We have to conclude that the political moves in Europe are bare of all logic. Several times, the pending legislation in the EU against lead has been compared to the decision of the UN to limit the production of CFCs. As the electronics industry reacted rather speedily to the intentions of the Montreal Protocol (except for some developing countries who were convinced by appropriate monetary incentives), many may expect a similar line of development for the lead-free campaign. There are, however, some distinguishing differences:
• An EU directive is no resolution from the UN. Initiatives by the UN do not convey the same partisan relevance as those entertained by some economic entity. Other countries may not see it as threatening as if it had originated in Japan or the US or the EU. The Montreal Protocol was supported by all the major industrial countries and most of them ratified the agenda quickly.
• The decrease in the ozone layer concerned and still concerns everyone. It is a very urgent affair as many scientists are of the opinion that life would not be possible without an ozone layer. In this case, immediate action was required – something that cannot be said about the lead situation.Interestingly, this time around it is notthe scientists who suggest a NO to lead in solder!
• To clean PCBs, several alternative methods had been used successfully for years. They were adopted with ease. Experiments with inert atmosphere had been carried out by GE in the seventies and by Siemens in the eighties. The trend to fluxes with low solids content and lower activity was well under way: instead of the traditional 36 to 38%, the industry had started to use 12 to 15% for SMT soldering. Solutions were in sight, however. We have to admit that even today a number of companies still have problems with cleanliness.
• Although individual solutions for lead-free soldering exist, most specialists agree that no general solution is really available. The elimination of lead will cause many problems within the electronics community. In particular, we have to expect to make a number of changes within the process, which are necessary because of the higher melting temperatures of the alternative alloys.
Situation in other countries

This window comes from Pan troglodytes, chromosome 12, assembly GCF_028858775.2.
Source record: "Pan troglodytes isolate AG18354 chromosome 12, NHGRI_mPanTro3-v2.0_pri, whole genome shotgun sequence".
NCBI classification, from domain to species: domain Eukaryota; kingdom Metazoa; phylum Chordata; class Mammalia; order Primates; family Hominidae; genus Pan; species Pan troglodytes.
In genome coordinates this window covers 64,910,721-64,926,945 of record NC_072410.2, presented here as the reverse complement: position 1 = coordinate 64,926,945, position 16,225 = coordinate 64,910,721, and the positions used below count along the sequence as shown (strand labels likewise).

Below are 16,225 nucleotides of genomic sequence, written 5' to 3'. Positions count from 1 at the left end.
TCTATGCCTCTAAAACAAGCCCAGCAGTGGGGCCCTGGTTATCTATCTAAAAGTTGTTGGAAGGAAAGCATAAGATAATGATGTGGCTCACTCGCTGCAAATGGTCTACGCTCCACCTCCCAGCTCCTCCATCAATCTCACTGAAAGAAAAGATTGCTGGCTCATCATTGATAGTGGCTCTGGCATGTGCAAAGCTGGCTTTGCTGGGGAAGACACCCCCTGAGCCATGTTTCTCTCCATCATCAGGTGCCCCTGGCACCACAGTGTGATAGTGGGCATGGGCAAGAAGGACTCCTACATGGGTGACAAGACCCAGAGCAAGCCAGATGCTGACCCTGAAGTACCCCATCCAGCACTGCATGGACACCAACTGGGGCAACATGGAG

The proposed legislation must of necessity contain restrictions relating to imports of lead-bearing electronic products. Without such restrictions, a good part of the European electronics industry would need to relocate outside of Europe due to cost pressure. There is no doubt that the lead-free products will be more expensive to produce. The question is: how much more expensive? Are the pessimists correct who predict a sizable increase in production cost or those who only see a minor impact?
In Japan (ever since the lead-reduction legislation was introduced in the US Senate and Congress), companies and the MITI have spent large amounts of money to find lead-free solutions for soldering. Now they see the opportunity arise to realize their early efforts. As soon as the European intentions were clear, Japan’s industry lined up behind it.
Depending upon whom you listen to in the US, the reaction is mixed. A number of positive comments are intermingled with a lot of trepidations. Some government branches seem to see certain aspects of trade restrictions looming behind the European and Japanese attitudes. It has even been mentioned that appropriate legal action by the Trade Ministry may be contemplated to protest – if necessary – against such distortion of trade practices.
Maybe one could compare such a situation with the present arguments between the US and Europe are banana imports. We should though be certain that the US values the electronics industry much higher than the banana growers in South America.
Which value is sensible?